This parable is often cited as a prooftext from posttribulationists to support the notion that the church will be here on earth protected in the day of the Lord’s wrath, then afterwards be raptured.
Does the parable of the Wheat and Weeds (Tares) intend to teach a sequence of events?
For example it says: “First collect the weeds and tie them in bundles to be burned, but then gather the wheat into my barn” (Matt 13:30). A chronology could be indicated, but in my estimation, it is reading too much into the parable. We have to be careful of reading a sequence into the genre of parables. Even if there were a sequential aspect in this parable, it is difficult to establish an exact order. The parable states that the weeds are collected and tied first, but it suggests that the weeds are to be burned later after the wheat harvest. So if there is an intended sequence, the wheat is shown to have priority. The weeds are collected, tied, and placed to the side so as not to waste time burning them; then the task of harvesting is performed first. And only after the costly harvest is complete would the weeds be disposed by burning them. In ancient Palestine, weeds were often bundled and used later for fuel, as were other agricultural scraps.[i] In any event, it is best to build our eschatological chronology from non-figurative passages.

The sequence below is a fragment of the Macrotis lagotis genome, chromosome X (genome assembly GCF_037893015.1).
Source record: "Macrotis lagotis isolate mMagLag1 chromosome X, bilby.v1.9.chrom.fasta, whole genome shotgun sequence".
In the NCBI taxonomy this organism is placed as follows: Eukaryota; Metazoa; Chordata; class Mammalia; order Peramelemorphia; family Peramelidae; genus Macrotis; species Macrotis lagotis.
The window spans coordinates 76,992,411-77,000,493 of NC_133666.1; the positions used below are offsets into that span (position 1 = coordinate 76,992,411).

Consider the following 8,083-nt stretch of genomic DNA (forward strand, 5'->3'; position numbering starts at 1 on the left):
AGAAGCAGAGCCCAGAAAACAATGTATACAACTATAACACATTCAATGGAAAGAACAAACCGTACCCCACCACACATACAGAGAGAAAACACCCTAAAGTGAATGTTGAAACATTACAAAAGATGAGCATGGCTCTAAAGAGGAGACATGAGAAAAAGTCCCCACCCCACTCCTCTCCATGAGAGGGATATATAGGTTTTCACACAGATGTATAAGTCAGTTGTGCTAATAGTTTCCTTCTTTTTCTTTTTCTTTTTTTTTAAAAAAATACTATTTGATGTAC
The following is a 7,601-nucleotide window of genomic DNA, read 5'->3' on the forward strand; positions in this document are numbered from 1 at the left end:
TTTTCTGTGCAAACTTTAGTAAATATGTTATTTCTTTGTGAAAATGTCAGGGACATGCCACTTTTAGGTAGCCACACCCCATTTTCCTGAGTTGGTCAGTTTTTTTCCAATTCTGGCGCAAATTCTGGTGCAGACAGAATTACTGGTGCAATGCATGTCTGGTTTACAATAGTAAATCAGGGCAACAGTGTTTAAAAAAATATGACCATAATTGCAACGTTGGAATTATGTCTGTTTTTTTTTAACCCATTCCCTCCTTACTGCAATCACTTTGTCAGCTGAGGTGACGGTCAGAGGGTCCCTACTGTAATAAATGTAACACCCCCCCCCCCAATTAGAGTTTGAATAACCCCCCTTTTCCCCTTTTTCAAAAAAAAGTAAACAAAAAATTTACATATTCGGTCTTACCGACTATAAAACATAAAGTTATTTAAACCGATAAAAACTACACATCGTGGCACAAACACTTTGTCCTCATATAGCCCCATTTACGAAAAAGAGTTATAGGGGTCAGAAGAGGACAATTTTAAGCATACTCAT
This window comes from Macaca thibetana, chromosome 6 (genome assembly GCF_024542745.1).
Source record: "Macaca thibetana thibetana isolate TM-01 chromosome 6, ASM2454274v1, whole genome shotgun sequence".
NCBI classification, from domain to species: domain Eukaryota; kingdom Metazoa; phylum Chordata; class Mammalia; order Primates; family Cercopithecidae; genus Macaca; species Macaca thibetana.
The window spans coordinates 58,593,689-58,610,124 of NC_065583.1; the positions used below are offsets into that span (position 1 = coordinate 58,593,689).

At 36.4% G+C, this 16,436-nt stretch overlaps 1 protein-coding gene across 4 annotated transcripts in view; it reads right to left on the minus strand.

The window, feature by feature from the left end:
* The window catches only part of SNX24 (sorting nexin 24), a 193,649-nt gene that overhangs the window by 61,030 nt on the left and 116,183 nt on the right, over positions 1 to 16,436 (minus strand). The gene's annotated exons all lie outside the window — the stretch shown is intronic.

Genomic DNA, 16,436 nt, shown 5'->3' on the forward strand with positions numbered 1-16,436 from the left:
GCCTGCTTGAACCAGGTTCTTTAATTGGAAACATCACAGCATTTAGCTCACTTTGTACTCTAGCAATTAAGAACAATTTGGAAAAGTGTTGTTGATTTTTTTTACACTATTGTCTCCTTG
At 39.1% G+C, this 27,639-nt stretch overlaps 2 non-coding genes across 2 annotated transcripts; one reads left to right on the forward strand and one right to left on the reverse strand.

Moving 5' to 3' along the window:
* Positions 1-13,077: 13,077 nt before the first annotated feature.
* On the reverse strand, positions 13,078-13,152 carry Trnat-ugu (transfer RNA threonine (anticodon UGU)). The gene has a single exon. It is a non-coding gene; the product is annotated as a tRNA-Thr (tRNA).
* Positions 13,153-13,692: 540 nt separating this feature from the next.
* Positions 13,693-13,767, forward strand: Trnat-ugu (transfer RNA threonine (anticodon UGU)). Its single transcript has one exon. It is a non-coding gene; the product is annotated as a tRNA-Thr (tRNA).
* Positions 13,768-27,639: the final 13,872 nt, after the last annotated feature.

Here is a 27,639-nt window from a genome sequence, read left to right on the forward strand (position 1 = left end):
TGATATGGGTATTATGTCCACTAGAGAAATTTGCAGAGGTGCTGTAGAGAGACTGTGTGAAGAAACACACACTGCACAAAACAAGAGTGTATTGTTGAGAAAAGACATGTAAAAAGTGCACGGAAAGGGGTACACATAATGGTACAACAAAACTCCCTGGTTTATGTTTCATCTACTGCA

[i] Stories With Intent by Klyne R. Snodgrass (Eerdmans: 2008), p. 202